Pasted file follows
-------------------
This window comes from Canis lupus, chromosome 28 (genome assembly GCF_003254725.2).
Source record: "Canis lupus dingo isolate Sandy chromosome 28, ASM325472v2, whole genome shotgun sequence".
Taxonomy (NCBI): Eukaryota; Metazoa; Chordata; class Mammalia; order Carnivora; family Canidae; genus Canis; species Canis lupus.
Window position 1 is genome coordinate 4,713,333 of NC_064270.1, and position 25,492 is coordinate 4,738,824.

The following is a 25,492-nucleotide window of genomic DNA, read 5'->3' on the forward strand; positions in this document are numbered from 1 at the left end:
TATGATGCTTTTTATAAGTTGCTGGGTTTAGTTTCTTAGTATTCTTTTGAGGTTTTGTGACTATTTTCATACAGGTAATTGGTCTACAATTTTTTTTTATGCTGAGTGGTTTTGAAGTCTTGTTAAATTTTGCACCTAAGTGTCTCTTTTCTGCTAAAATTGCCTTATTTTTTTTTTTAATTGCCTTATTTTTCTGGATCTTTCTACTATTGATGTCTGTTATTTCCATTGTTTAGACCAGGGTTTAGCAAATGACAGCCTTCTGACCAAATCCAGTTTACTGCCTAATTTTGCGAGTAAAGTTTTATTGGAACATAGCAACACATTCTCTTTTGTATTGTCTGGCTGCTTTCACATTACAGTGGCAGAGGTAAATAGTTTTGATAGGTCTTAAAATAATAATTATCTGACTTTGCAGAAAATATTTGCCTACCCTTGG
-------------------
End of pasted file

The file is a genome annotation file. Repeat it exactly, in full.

This window comes from Canis lupus, chromosome 28 (genome assembly GCF_003254725.2).
Source record: "Canis lupus dingo isolate Sandy chromosome 28, ASM325472v2, whole genome shotgun sequence".
Taxonomy (NCBI): Eukaryota; Metazoa; Chordata; class Mammalia; order Carnivora; family Canidae; genus Canis; species Canis lupus.
Window position 1 is genome coordinate 4,713,333 of NC_064270.1, and position 25,492 is coordinate 4,738,824.

The following is a 25,492-nucleotide window of genomic DNA, read 5'->3' on the forward strand; positions in this document are numbered from 1 at the left end:
TATGATGCTTTTTATAAGTTGCTGGGTTTAGTTTCTTAGTATTCTTTTGAGGTTTTGTGACTATTTTCATACAGGTAATTGGTCTACAATTTTTTTTTATGCTGAGTGGTTTTGAAGTCTTGTTAAATTTTGCACCTAAGTGTCTCTTTTCTGCTAAAATTGCCTTATTTTTTTTTTTAATTGCCTTATTTTTCTGGATCTTTCTACTATTGATGTCTGTTATTTCCATTGTTTAGACCAGGGTTTAGCAAATGACAGCCTTCTGACCAAATCCAGTTTACTGCCTAATTTTGCGAGTAAAGTTTTATTGGAACATAGCAACACATTCTCTTTTGTATTGTCTGGCTGCTTTCACATTACAGTGGCAGAGGTAAATAGTTTTGATAGGTCTTAAAATAATAATTATCTGACTTTGCAGAAAATATTTGCCTACCCTTGG